Sara said, after our latest visit, that the place was interesting but left her curiously unmoved, with no feelings about the people who lived there. I tend to agree, in contrast to my somewhat wistful response of 1972. English Heritage’s publication reveals two features, the first of which was the fecklessness of successive owners that both the rebuilding and rundown of the house reflected. One member of the Foley family which owned the second house after 1655, dissipated the family fortune to the extent that his son only rescued the financial position by marrying a Duke’s daughter. It seems that Nash’s work followed this improved fortune, but then Lord Foley mortgaged much of his property and his son sold the estate in 1833. Lord Ward, who acquired the estate, lived elsewhere and let the house, before moving there in 1846 and then rebuilding it to its final form. The Ward family was one of the richest in Britain, owning properties in London, Cheshire and overseas. The next Lord Ward, from 1885, made the house the centre of much conspicuous consumption, with many house parties including visits by royalty in the 1890s. This entertaining caused was a rift between him and his wife, herself heir to a banking fortune; from 1908 they separated and Lady Ward lived alone at Witley. To meet his extravagant lifestyle, he had mortgaged the estate up to 1913, and sold paintings and other antiques. Many landed estates got into financial difficulties during and after the 1914 war, but this was not quite the case with Witley. Lord Ward sold the estate shortly after Lady Ward’s death in an accident in Ireland in 1920. For both families, the house represented excess, and was the source of debt and the subject of inpecuniousness. Whether this represented any pursuit of happiness for these remarkably privileged people is unclear.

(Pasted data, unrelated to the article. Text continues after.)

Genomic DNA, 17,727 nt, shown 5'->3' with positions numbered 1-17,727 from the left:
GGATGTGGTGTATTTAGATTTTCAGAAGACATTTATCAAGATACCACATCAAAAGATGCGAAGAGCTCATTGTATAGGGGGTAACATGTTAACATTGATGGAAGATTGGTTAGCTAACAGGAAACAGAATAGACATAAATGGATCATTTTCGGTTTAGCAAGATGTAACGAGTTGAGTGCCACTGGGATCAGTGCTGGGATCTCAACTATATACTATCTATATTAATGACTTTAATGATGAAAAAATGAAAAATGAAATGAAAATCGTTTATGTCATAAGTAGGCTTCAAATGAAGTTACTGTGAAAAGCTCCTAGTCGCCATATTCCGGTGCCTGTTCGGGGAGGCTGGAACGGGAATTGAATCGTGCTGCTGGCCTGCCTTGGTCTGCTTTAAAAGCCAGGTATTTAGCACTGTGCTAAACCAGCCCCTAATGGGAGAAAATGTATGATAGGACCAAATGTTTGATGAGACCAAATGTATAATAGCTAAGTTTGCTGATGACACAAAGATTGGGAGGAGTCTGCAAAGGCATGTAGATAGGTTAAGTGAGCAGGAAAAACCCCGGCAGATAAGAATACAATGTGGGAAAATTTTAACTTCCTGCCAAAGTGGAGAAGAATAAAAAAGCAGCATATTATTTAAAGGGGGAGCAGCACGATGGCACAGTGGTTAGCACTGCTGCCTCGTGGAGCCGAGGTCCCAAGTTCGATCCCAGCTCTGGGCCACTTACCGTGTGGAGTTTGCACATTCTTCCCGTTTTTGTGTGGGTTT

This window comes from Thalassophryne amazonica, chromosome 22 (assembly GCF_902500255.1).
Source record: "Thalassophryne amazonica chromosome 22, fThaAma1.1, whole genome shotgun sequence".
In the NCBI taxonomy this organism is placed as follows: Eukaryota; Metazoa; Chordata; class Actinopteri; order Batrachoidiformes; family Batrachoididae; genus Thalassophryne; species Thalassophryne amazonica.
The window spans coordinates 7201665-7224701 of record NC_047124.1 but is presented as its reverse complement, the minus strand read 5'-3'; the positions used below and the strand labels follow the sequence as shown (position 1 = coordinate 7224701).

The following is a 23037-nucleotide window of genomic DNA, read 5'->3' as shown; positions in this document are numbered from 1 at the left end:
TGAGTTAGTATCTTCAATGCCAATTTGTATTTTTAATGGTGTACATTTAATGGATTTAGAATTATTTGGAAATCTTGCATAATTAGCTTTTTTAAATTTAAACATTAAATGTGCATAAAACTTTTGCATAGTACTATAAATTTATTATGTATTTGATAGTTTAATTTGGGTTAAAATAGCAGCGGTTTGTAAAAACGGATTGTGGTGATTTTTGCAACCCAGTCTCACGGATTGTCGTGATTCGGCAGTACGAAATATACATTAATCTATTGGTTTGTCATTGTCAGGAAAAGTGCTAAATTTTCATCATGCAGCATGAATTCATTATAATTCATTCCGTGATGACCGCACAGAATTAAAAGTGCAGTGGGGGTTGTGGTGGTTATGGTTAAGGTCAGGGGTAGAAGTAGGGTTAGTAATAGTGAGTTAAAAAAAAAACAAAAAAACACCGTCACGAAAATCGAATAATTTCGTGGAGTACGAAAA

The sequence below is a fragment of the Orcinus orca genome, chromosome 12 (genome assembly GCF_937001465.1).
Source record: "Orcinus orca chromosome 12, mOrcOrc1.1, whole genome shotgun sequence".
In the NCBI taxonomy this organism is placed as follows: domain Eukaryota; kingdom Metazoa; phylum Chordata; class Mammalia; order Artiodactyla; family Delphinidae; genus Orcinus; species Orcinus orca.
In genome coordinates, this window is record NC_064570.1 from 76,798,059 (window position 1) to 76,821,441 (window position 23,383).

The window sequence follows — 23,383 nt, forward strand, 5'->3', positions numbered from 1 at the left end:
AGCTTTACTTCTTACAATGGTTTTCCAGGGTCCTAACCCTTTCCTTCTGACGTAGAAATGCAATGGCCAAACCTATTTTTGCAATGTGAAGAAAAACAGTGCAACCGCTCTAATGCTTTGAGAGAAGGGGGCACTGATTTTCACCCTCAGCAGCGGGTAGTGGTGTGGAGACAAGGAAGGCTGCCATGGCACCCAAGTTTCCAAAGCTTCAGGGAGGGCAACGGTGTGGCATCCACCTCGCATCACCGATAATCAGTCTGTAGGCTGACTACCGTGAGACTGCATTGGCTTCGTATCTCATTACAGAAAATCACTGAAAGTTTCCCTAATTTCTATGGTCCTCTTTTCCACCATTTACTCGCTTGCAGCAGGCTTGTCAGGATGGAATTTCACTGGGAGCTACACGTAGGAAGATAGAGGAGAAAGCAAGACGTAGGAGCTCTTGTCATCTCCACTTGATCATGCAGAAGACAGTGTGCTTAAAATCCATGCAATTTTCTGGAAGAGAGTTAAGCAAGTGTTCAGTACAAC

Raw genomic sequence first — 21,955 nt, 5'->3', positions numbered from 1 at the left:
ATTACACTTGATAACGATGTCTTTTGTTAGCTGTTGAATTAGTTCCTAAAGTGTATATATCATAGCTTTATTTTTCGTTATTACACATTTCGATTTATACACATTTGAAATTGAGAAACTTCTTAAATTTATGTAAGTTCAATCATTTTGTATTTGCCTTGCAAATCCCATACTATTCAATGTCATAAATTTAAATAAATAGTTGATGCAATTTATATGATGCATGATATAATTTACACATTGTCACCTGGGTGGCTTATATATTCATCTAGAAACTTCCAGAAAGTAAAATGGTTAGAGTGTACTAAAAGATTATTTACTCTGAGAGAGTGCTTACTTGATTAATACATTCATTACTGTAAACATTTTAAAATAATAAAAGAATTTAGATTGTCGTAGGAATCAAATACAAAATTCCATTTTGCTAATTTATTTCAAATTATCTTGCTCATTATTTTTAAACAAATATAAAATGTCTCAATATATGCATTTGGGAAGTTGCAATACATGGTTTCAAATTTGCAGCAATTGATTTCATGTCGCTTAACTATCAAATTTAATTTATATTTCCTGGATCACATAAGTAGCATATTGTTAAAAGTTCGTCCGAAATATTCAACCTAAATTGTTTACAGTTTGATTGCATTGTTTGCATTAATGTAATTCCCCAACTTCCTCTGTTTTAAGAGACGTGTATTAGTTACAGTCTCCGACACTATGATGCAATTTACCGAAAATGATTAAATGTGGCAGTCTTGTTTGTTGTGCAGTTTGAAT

The second feature challenges the romantic view of this estate as a retreat from industrialism. The Foleys were pioneers in nailmaking, owning forges on the Severn, and it was the profitability of this trade that enabled them to acquire Witley. Lord Ward’s wealth was founded in mining rents and industrial property, which he had inherited from a distant relative; he owned over 200 mines, including one served by Lord Ward’s Canal, which can still be seen inside the Black Country Living Museum. At one point, an average of 1,500 tons of coal were stored at Witley, which consumed 30 tons per day, bought by canal, river and cart from Ward’s pits. Smith had, it seems, profited from government control of the carpet trade in the 1914 war, and the proceeds enable him to retire at 49. In all cases, although the Foleys and Wards ran an agricultural estate which made much of the house self-sufficient, the source of wealth was from industry. So much for the pursuit of the rural idyll.